The Torah bears witness to some conflicting and contradictory information concerning Caleb’s genealogy. Was he a Judahite or a Kenizzite? And why was there some confusion over Caleb’s genealogy? What was the relationship between the sons of Judah, a son of Jacob, and the sons of Kenaz (from which the Kenizzites emerge), a grandson of Esau (Gen 36:11). While scholars don’t have any clear answers to these questions, we might infer that this conflatingRead More

#319. Is Jair Manasseh’s son OR great-grandson? (Num 32:41; Deut 3:14 vs 1 Chr 2:22)
#320. Is Gilead a personal name OR a toponym? (Num 26:29-30, 36:1, 1 Chr 7:14-19 vs Num 32:39-42)

This contradiction could just as well have been titled: Two variant traditions on how to legitimate the possession of Gilead. If we compare the genealogies of Manasseh’s sons as portrayed in Num 26:29, 36:1, Josh 17:1, and 1 Chr 2:21-22 (P) with that of Num 32:39-42 (J) we notice some interesting discrepancies. Not surprisingly, these variant genealogies have their origins in two different traditions: the former list of passages come fromRead More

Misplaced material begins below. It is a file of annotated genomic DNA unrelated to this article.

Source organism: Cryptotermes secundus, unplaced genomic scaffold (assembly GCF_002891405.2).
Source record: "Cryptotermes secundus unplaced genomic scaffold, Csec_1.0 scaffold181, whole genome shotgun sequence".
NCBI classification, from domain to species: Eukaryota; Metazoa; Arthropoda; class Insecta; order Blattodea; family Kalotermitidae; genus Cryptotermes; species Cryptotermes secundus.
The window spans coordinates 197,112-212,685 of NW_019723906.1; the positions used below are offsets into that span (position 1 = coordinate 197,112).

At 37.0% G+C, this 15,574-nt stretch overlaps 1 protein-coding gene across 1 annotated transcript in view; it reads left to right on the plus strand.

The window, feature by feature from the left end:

#317. Was Gilead conquered during the Transjordanian conquest OR during its allotment to the children of Machir?
#318. Who conquered Gilead: the Israelites OR the Machirites? (Num 21:31-35, 32:1-5; Deut 2:32-37, 3:4-10 vs Num 32:39-42)

Continuing from the previous entry (#315-316), there are other contradictions created in Numbers 32 when the Machirite tradition (Num 32:33-42) was appended onto the end of this chapter—a chapter that had up until this point not spoken of nor known about the allotment of land to the half-tribe of Manasseh, the children of Machir. Another new and contradictory element that this passage brings to the now composite text of the TorahRead More

#315. The regions of Jazer and Gilead are only allotted to the children of Reuben and Gad OR to the half tribe of Manasseh also? (Num 32:1-5, 32:28-29 vs Num 32:33-42; Deut 3:12-17; Josh 1:12-18, 13:8-33)
#316. Did Moses command the half-tribe of Manasseh to crossover the Jordan and battle the Canaanites in order to obtain their Transjordanian possession OR not? (Josh 1:12-18, 22:1-5 vs Num 32:1-32)